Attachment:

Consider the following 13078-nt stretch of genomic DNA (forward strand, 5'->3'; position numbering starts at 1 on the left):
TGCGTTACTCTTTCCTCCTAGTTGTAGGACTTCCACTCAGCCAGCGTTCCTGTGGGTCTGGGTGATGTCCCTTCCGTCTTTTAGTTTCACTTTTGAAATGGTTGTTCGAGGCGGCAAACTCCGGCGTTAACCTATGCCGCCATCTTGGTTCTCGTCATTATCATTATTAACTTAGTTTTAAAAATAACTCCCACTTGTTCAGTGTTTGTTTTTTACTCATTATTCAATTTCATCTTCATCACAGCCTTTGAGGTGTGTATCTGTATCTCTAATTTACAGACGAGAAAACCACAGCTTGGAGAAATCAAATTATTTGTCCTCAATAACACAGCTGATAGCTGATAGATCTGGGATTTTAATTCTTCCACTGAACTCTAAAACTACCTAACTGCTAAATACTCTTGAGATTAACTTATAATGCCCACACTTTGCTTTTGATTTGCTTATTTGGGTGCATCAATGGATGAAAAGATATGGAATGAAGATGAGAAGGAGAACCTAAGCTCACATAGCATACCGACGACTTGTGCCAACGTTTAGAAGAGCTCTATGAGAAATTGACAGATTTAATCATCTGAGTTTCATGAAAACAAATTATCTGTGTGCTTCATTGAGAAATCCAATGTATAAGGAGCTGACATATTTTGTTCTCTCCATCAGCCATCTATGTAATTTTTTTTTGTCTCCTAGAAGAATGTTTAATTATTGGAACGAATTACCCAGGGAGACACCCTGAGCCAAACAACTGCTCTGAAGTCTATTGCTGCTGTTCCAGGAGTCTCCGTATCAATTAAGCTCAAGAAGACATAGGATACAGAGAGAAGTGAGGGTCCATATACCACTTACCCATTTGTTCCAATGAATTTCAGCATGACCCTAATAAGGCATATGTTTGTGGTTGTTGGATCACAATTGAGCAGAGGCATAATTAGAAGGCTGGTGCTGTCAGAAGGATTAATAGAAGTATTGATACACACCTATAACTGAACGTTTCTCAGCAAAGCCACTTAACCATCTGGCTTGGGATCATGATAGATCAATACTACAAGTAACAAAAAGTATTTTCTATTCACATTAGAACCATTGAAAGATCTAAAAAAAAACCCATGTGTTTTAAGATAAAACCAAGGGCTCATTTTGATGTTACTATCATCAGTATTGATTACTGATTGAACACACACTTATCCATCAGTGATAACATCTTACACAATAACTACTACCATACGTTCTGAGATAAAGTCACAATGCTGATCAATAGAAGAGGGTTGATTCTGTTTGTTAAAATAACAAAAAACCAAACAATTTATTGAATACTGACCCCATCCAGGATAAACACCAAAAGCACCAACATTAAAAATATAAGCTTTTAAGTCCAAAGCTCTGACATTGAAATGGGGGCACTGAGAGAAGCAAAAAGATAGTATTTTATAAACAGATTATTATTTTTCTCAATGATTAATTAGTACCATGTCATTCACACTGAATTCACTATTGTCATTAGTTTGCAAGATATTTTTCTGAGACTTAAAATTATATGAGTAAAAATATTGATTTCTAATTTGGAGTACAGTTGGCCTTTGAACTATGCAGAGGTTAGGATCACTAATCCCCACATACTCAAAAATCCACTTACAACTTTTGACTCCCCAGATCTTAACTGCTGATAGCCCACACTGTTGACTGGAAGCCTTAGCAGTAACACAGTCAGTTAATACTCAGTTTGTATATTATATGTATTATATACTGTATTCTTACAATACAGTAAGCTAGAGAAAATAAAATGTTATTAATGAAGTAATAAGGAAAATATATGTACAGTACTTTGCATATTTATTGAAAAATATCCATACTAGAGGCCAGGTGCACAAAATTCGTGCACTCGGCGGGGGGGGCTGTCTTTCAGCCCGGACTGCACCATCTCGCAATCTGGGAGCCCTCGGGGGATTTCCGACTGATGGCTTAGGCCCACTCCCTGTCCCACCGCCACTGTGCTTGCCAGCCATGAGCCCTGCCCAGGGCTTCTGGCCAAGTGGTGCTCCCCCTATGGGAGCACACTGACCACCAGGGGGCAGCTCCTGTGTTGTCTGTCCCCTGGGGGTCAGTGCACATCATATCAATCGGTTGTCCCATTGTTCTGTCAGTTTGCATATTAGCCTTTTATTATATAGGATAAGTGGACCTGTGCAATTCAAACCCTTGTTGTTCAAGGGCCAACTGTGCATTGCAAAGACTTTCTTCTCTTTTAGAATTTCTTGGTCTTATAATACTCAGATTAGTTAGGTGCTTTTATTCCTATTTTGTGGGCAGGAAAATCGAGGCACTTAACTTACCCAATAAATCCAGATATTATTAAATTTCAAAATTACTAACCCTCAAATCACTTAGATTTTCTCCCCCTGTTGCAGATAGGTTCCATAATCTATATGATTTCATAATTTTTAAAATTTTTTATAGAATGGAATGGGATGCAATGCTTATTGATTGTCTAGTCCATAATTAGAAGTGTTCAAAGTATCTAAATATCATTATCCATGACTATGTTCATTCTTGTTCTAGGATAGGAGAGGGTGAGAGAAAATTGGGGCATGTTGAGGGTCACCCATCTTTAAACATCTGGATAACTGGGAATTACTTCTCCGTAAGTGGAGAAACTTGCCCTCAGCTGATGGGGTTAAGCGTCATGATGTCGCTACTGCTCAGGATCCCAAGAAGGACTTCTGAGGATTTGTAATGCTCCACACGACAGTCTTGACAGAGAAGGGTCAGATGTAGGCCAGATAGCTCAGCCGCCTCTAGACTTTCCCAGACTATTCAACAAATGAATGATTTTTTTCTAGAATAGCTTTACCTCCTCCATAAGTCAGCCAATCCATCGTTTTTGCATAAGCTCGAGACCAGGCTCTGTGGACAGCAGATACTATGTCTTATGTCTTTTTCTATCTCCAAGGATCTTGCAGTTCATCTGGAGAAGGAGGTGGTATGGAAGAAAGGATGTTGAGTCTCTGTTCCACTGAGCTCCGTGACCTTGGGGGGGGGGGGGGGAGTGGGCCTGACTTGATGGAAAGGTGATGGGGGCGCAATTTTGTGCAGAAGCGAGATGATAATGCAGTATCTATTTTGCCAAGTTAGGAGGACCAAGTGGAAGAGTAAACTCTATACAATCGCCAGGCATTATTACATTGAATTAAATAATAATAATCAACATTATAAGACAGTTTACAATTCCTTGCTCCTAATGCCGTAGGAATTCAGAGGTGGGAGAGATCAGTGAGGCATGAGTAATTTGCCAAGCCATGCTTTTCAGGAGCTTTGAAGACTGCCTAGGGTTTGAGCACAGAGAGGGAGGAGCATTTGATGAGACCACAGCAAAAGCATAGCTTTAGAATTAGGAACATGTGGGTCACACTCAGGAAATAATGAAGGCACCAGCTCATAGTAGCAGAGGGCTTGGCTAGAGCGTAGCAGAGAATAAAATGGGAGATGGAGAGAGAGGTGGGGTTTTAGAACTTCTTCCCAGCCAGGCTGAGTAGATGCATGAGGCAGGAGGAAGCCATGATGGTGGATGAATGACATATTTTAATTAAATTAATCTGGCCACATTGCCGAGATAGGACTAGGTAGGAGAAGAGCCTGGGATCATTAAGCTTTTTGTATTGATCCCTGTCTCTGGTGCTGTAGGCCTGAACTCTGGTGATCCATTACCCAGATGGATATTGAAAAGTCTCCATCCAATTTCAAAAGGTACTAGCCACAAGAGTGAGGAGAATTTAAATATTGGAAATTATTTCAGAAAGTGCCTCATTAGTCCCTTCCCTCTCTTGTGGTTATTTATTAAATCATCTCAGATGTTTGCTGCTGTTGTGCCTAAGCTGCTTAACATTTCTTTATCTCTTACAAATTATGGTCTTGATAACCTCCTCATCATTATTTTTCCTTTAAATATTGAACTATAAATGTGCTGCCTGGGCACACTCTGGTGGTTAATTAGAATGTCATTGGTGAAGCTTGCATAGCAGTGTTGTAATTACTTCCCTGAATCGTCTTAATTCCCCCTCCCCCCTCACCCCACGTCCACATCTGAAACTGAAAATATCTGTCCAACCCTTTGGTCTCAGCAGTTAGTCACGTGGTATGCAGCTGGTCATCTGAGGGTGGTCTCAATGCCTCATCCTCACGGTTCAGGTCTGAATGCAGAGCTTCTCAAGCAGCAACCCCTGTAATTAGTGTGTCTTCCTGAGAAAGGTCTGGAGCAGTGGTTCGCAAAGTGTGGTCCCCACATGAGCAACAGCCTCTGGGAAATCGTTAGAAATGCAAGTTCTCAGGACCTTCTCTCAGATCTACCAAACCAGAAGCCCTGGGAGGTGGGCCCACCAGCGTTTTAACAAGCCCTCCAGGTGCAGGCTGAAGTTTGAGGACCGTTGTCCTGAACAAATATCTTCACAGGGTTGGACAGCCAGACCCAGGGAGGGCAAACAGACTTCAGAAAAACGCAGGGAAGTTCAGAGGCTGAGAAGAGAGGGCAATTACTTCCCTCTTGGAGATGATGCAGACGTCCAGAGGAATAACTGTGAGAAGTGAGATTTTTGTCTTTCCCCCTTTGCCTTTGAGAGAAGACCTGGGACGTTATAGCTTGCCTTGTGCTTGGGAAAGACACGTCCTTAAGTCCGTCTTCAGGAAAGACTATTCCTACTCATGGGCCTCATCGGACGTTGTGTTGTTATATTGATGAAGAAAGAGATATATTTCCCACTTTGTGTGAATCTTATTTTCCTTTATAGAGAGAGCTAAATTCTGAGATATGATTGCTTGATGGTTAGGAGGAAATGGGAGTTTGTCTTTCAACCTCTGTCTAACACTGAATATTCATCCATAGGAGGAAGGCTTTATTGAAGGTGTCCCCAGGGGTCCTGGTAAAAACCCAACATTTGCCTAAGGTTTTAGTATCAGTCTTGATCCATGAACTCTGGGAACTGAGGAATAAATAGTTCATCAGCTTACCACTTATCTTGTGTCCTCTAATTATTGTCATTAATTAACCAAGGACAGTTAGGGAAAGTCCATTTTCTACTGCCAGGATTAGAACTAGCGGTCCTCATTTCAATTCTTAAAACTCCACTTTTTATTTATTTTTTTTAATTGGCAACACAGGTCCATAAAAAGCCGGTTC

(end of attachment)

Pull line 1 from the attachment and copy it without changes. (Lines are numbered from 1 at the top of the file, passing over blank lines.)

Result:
Consider the following 13078-nt stretch of genomic DNA (forward strand, 5'->3'; position numbering starts at 1 on the left):